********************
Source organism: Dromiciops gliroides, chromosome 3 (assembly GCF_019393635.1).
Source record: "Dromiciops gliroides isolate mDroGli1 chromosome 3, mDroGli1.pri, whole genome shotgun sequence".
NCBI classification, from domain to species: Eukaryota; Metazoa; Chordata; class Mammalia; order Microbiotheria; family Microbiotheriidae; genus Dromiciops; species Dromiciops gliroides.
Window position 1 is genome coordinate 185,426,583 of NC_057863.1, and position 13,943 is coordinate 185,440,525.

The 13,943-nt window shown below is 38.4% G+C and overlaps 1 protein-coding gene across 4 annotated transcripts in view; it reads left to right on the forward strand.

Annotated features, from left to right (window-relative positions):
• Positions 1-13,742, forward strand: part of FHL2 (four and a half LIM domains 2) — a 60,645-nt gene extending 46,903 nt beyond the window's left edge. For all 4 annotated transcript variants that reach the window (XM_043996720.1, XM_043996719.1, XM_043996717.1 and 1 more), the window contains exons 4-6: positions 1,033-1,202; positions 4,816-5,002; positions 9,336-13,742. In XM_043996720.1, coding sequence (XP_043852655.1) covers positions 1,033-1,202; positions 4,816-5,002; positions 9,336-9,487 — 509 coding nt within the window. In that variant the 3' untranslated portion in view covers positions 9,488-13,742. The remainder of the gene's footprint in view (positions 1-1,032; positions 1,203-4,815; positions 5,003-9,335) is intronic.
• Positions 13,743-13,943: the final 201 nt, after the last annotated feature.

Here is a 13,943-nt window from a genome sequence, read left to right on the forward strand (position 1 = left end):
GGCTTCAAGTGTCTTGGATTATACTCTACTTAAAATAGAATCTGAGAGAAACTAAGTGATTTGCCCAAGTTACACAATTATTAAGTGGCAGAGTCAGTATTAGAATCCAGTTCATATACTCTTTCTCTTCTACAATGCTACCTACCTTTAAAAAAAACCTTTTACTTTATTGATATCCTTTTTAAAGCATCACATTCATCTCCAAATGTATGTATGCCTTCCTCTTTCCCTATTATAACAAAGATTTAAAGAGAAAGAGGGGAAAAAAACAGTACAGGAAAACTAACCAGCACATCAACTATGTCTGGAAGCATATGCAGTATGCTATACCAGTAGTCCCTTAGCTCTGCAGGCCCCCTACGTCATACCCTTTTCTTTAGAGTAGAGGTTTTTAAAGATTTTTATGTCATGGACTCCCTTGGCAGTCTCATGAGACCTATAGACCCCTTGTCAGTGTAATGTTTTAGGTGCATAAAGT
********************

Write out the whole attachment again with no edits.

Source organism: Dromiciops gliroides, chromosome 3 (assembly GCF_019393635.1).
Source record: "Dromiciops gliroides isolate mDroGli1 chromosome 3, mDroGli1.pri, whole genome shotgun sequence".
NCBI classification, from domain to species: Eukaryota; Metazoa; Chordata; class Mammalia; order Microbiotheria; family Microbiotheriidae; genus Dromiciops; species Dromiciops gliroides.
Window position 1 is genome coordinate 185,426,583 of NC_057863.1, and position 13,943 is coordinate 185,440,525.

The 13,943-nt window shown below is 38.4% G+C and overlaps 1 protein-coding gene across 4 annotated transcripts in view; it reads left to right on the forward strand.

Annotated features, from left to right (window-relative positions):
• Positions 1-13,742, forward strand: part of FHL2 (four and a half LIM domains 2) — a 60,645-nt gene extending 46,903 nt beyond the window's left edge. For all 4 annotated transcript variants that reach the window (XM_043996720.1, XM_043996719.1, XM_043996717.1 and 1 more), the window contains exons 4-6: positions 1,033-1,202; positions 4,816-5,002; positions 9,336-13,742. In XM_043996720.1, coding sequence (XP_043852655.1) covers positions 1,033-1,202; positions 4,816-5,002; positions 9,336-9,487 — 509 coding nt within the window. In that variant the 3' untranslated portion in view covers positions 9,488-13,742. The remainder of the gene's footprint in view (positions 1-1,032; positions 1,203-4,815; positions 5,003-9,335) is intronic.
• Positions 13,743-13,943: the final 201 nt, after the last annotated feature.

Here is a 13,943-nt window from a genome sequence, read left to right on the forward strand (position 1 = left end):
GGCTTCAAGTGTCTTGGATTATACTCTACTTAAAATAGAATCTGAGAGAAACTAAGTGATTTGCCCAAGTTACACAATTATTAAGTGGCAGAGTCAGTATTAGAATCCAGTTCATATACTCTTTCTCTTCTACAATGCTACCTACCTTTAAAAAAAACCTTTTACTTTATTGATATCCTTTTTAAAGCATCACATTCATCTCCAAATGTATGTATGCCTTCCTCTTTCCCTATTATAACAAAGATTTAAAGAGAAAGAGGGGAAAAAAACAGTACAGGAAAACTAACCAGCACATCAACTATGTCTGGAAGCATATGCAGTATGCTATACCAGTAGTCCCTTAGCTCTGCAGGCCCCCTACGTCATACCCTTTTCTTTAGAGTAGAGGTTTTTAAAGATTTTTATGTCATGGACTCCCTTGGCAGTCTCATGAGACCTATAGACCCCTTGTCAGTGTAATGTTTTAGGTGCATAAAGT